Responding to the alleged accusations made by China’s state-owned television broadcaster, claiming Apple iPhone’s Frequent Locations feature to be a national security threat, the iPhone maker said that location-based data gathered is completely encrypted and stored exclusively on the individual’s device and that neither Apple nor any third party can have access to the iPhone user’s data.
Last week, Ma Ding, director of the Institute for Security of the Internet at People’s Public Security University in Beijing, in an interview with China Central Television network said that data collected through iPhone’s frequent locations function could include “extremely sensitive data” and even state secrets.
Denying the claims, Apple issued a statement saying that it has always been committed to protect its users’ privacy and that its location feature does not transmit any unique information related to the user or the device.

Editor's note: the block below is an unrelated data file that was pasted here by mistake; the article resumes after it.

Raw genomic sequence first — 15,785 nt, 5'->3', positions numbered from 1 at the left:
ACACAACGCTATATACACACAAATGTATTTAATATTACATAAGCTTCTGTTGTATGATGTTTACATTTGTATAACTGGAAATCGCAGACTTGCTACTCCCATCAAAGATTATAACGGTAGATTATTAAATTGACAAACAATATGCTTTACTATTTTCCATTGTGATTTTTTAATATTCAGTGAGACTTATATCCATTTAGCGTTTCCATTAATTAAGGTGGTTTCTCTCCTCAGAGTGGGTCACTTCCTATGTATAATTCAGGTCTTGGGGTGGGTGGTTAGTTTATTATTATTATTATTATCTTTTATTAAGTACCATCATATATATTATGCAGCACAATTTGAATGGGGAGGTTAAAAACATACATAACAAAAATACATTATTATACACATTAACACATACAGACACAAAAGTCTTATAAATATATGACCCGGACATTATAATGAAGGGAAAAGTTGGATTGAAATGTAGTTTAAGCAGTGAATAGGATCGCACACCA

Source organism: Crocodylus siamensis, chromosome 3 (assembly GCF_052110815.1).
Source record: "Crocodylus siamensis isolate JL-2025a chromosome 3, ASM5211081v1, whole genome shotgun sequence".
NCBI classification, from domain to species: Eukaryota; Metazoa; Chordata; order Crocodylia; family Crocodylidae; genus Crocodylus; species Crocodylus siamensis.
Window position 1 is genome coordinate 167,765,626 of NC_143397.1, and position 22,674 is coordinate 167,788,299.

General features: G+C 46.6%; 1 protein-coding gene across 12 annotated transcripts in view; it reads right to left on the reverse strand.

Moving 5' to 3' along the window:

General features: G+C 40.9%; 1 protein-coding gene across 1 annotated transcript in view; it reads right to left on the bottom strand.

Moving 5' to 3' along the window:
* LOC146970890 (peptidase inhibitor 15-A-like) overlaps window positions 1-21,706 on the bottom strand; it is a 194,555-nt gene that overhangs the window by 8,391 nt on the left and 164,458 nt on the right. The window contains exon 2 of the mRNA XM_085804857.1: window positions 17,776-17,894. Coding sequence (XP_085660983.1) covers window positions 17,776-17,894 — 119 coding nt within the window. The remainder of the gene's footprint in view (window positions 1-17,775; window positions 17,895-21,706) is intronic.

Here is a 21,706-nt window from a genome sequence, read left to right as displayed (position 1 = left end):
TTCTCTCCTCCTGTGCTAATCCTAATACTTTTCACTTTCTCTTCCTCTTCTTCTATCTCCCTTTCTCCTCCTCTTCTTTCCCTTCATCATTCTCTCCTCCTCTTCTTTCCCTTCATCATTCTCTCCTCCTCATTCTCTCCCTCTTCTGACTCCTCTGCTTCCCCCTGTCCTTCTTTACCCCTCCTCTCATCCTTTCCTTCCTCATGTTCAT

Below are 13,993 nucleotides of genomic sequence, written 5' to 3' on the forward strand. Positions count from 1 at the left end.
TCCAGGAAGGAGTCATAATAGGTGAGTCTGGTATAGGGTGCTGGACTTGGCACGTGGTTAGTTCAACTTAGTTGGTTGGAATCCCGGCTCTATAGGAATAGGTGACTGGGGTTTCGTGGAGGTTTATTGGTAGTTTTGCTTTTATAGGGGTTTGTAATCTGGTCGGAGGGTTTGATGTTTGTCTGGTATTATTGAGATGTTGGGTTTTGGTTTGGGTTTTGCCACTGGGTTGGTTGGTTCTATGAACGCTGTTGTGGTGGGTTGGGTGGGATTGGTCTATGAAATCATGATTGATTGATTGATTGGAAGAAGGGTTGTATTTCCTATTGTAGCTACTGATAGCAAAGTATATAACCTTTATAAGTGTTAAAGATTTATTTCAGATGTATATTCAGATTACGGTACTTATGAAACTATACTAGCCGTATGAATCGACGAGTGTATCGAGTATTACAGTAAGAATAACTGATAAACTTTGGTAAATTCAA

The iPad maker said that it has never worked with any government agency from any country to develop a backdoor in any of its products. The company clarified that it does not track its users’ locations and even never plans to do so in future.
Furthermore, the tech giant said that data gathered using the alleged location feature are encrypted and stored only on the user’s iOS device and are not backed up on iTunes or iCloud. Moreover, users can turn off the feature any time via privacy settings.